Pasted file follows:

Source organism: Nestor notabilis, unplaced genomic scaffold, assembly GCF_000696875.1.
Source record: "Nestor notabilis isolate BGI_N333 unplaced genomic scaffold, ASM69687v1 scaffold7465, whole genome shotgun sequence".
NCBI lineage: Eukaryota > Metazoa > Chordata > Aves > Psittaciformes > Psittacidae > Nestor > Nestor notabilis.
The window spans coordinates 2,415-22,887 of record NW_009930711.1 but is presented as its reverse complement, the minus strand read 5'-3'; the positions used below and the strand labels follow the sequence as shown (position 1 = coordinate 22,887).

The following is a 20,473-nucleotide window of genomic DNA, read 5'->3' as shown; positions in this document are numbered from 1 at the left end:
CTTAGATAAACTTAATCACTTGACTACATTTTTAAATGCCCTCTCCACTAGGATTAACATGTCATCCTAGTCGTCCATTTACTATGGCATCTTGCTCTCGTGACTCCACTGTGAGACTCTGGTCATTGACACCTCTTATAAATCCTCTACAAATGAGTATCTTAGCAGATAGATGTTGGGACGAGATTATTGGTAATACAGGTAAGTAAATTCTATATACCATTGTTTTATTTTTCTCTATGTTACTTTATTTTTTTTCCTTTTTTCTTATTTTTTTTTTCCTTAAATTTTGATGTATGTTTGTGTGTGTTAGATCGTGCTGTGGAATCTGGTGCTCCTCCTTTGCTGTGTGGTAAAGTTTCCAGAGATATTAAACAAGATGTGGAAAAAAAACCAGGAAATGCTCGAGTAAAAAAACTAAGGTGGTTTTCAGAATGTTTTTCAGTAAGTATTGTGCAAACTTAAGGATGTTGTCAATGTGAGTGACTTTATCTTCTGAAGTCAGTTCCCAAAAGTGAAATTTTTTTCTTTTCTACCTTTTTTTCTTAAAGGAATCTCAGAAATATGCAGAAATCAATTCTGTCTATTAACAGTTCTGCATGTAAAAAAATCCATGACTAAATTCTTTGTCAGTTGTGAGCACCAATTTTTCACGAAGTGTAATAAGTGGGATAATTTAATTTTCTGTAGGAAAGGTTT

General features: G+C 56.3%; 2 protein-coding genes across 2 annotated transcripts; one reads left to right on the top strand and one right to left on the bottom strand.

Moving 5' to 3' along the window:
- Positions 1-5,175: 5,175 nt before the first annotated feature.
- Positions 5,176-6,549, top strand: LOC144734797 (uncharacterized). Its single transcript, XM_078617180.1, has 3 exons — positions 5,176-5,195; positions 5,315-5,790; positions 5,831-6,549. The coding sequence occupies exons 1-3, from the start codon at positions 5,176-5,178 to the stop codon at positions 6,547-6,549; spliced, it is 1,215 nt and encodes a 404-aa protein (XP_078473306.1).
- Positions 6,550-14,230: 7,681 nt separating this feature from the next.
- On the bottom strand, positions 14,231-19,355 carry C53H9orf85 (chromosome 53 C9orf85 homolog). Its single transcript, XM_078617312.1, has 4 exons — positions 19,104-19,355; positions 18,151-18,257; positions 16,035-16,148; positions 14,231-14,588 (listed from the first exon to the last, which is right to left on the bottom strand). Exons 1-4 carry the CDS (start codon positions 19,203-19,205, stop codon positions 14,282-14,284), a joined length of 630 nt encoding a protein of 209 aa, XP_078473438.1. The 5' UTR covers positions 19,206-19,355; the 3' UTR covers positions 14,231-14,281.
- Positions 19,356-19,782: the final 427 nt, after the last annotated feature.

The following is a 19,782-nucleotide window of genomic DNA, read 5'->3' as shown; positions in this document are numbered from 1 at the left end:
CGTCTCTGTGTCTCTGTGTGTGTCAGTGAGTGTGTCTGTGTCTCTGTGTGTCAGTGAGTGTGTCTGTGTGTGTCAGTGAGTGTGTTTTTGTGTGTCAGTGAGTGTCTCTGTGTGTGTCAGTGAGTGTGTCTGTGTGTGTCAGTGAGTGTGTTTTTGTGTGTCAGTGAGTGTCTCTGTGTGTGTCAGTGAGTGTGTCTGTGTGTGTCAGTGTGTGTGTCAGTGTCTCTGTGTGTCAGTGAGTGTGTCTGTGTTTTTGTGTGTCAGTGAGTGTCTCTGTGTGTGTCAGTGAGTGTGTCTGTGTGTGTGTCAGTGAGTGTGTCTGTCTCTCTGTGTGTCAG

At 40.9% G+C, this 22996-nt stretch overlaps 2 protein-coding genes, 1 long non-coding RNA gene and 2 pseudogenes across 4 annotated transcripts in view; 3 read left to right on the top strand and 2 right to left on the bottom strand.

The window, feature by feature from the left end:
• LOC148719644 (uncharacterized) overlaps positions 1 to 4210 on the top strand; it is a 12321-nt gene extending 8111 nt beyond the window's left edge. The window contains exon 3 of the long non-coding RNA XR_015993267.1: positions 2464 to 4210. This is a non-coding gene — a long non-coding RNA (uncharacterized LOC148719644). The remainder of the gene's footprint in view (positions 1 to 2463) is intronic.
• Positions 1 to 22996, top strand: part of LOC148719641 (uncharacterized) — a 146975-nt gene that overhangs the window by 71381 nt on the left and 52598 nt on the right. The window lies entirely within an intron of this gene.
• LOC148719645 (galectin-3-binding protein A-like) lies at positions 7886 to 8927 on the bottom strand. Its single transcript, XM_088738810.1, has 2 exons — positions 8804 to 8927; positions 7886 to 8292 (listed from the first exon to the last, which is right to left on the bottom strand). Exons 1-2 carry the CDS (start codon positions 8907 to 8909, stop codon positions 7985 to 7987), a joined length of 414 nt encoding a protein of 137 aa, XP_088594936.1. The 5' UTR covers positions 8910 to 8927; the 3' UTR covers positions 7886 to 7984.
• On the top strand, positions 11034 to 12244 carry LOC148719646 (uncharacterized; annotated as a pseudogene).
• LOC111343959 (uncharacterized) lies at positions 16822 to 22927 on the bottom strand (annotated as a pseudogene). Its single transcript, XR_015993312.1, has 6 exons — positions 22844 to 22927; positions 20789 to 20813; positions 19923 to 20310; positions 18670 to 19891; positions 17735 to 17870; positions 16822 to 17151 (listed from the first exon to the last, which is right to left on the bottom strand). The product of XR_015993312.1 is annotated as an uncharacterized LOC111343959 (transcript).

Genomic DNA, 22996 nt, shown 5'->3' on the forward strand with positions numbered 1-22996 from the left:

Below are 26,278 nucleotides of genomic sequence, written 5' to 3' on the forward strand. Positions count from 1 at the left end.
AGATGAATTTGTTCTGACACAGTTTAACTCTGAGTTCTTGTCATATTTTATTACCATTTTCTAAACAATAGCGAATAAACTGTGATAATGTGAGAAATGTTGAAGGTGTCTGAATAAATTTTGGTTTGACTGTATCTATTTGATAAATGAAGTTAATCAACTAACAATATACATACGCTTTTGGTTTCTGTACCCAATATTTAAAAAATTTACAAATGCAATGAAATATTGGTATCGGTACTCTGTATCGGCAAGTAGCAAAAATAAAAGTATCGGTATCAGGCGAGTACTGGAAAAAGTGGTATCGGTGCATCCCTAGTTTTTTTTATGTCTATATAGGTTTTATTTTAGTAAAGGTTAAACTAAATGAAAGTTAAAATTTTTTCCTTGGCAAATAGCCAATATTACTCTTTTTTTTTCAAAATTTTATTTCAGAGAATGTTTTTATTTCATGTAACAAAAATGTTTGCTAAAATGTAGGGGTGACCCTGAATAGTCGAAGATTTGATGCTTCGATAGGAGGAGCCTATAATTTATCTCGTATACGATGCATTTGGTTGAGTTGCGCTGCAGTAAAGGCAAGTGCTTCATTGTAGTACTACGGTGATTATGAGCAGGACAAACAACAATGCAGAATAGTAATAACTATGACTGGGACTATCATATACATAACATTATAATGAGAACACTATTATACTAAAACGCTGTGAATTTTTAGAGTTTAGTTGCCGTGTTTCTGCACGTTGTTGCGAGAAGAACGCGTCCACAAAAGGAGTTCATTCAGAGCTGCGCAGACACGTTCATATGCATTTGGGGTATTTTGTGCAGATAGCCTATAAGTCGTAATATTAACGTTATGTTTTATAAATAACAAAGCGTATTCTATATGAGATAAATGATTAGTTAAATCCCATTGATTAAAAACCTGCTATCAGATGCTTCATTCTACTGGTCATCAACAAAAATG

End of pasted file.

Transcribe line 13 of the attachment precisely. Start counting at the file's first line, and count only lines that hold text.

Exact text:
- Positions 19,356-19,782: the final 427 nt, after the last annotated feature.